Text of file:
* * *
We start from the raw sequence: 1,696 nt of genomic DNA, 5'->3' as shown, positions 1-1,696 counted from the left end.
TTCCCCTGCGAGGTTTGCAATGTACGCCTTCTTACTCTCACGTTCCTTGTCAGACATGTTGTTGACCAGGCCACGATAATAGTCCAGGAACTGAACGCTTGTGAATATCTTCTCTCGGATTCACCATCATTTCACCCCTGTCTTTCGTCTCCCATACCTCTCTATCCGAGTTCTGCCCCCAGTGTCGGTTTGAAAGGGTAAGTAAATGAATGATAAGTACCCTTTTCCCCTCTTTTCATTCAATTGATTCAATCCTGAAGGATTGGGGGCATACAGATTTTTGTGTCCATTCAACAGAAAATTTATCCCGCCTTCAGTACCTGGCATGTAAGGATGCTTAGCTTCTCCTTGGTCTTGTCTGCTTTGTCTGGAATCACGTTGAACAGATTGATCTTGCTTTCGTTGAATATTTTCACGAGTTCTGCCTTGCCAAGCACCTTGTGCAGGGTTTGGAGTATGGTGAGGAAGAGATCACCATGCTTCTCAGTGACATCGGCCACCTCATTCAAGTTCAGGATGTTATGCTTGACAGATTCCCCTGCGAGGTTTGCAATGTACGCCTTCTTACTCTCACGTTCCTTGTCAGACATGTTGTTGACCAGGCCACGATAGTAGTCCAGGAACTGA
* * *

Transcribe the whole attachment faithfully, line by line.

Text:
We start from the raw sequence: 1,696 nt of genomic DNA, 5'->3' as shown, positions 1-1,696 counted from the left end.
TTCCCCTGCGAGGTTTGCAATGTACGCCTTCTTACTCTCACGTTCCTTGTCAGACATGTTGTTGACCAGGCCACGATAATAGTCCAGGAACTGAACGCTTGTGAATATCTTCTCTCGGATTCACCATCATTTCACCCCTGTCTTTCGTCTCCCATACCTCTCTATCCGAGTTCTGCCCCCAGTGTCGGTTTGAAAGGGTAAGTAAATGAATGATAAGTACCCTTTTCCCCTCTTTTCATTCAATTGATTCAATCCTGAAGGATTGGGGGCATACAGATTTTTGTGTCCATTCAACAGAAAATTTATCCCGCCTTCAGTACCTGGCATGTAAGGATGCTTAGCTTCTCCTTGGTCTTGTCTGCTTTGTCTGGAATCACGTTGAACAGATTGATCTTGCTTTCGTTGAATATTTTCACGAGTTCTGCCTTGCCAAGCACCTTGTGCAGGGTTTGGAGTATGGTGAGGAAGAGATCACCATGCTTCTCAGTGACATCGGCCACCTCATTCAAGTTCAGGATGTTATGCTTGACAGATTCCCCTGCGAGGTTTGCAATGTACGCCTTCTTACTCTCACGTTCCTTGTCAGACATGTTGTTGACCAGGCCACGATAGTAGTCCAGGAACTGA